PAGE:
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Biochem Biophys Res Commun. 2011 Apr 1;407(1):103-7. doi: 10.1016/j.bbrc.2011.02.117. Epub 2011 Mar 1.

Crystallizing nanoparticles derived from vascular smooth muscle cells contain the calcification inhibitor osteoprotegerin.

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Division of Cardiovascular Medicine, Addenbrooke's Hospital, University of Cambridge, Cambridge, UK.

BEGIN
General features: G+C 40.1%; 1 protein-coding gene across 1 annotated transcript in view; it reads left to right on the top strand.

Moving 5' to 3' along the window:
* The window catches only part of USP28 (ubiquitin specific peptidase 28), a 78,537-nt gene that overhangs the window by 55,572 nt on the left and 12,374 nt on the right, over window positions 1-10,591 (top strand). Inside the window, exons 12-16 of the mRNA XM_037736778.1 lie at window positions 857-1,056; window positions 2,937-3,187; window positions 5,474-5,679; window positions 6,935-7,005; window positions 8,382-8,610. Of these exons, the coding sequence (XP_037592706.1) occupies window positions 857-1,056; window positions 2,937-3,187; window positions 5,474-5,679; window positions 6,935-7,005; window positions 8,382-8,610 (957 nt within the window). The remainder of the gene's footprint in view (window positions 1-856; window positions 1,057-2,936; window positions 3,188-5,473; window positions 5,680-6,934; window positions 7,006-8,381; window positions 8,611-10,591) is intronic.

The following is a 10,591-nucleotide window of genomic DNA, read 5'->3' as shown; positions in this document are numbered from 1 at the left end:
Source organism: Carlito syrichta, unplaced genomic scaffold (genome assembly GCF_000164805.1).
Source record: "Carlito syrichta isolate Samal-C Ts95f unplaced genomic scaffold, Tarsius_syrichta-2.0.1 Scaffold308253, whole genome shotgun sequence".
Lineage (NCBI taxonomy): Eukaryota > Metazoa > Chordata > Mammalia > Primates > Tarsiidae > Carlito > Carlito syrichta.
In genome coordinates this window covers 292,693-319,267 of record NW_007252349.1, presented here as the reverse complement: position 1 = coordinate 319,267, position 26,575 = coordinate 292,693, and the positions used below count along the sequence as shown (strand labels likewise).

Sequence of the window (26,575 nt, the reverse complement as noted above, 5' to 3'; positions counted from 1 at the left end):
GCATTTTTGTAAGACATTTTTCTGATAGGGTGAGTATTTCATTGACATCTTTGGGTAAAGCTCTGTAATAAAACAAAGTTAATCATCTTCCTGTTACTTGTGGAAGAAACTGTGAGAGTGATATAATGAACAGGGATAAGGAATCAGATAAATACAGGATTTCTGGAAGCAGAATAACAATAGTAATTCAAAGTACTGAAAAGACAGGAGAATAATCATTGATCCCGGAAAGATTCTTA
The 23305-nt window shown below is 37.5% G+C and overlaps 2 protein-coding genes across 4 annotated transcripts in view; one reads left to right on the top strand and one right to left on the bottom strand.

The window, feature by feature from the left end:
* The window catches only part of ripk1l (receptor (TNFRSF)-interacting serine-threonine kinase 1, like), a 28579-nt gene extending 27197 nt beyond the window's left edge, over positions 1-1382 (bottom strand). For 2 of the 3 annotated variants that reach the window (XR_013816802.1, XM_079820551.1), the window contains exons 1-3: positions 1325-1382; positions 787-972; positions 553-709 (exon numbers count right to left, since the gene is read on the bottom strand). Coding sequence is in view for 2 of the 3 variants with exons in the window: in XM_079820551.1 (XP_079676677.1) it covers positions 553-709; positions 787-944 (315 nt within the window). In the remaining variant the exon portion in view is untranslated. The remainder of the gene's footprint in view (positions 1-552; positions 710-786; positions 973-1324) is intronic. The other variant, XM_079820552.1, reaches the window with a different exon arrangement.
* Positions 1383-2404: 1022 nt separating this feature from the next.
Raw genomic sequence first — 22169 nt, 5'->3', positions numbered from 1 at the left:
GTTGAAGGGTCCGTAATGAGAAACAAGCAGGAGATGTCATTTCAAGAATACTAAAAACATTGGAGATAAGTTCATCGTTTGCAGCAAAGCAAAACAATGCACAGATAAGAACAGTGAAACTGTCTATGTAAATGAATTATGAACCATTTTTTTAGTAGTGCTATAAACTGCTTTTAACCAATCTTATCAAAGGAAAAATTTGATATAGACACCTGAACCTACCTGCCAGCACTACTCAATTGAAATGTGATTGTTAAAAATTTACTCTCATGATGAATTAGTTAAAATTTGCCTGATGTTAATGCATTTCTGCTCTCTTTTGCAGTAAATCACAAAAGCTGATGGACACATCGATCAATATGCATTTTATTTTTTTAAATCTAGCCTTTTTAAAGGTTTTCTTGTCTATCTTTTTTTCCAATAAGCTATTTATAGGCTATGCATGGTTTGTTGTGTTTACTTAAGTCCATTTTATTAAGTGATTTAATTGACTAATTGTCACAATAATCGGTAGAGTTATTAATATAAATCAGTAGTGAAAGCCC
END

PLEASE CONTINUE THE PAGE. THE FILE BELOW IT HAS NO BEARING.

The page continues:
Osteoprotegerin (OPG), a member of the TNF receptor superfamily, was initially found to modulate bone mass by blocking osteoclast maturation and function. Rodent models have also revealed a role for OPG as an inhibitor of vascular calcification. However, the precise mode of how OPG blocks mineralization is unclear. In this study, OPG was found in an in vitro assay to significantly inhibit calcification of vascular smooth muscle cells (VSMC) induced by high calcium/phosphate (Ca/P) treatment (p=0.0063), although this effect was blunted at high OPG concentrations. By confocal microscopy, OPG was detected in VSMC in the Golgi, the same localization seen in osteoblasts, which express OPG in bone. Treatment of VSMC by minerals (Ca, P, or both) induced OPG mRNA expression as assessed by real-time quantitative PCR, and VSMC derived from atherosclerotic plaque material also exhibited higher OPG expression as compared to control cells (p<0.05). Furthermore, OPG was detected by Western blotting in matrix vesicles (MV), nanoparticles that are released by VSMC with the capacity to nucleate mineral. In atherosclerotic arteries, OPG colocalized immunohistochemically with annexin VI, a calcium-dependent membrane and phospholipid binding protein found in MV. Thus, the calcification inhibitor OPG is contained in crystallizing MV and has a biphasic effect on VSMC: physiologic concentrations inhibit calcification, whereas high concentrations commonly seen in patients with vascular disease have no effect. Like other calcification inhibitors, OPG may be specifically loaded into these nanoparticles to be deposited at remote sites, where it acts to inhibit calcification.

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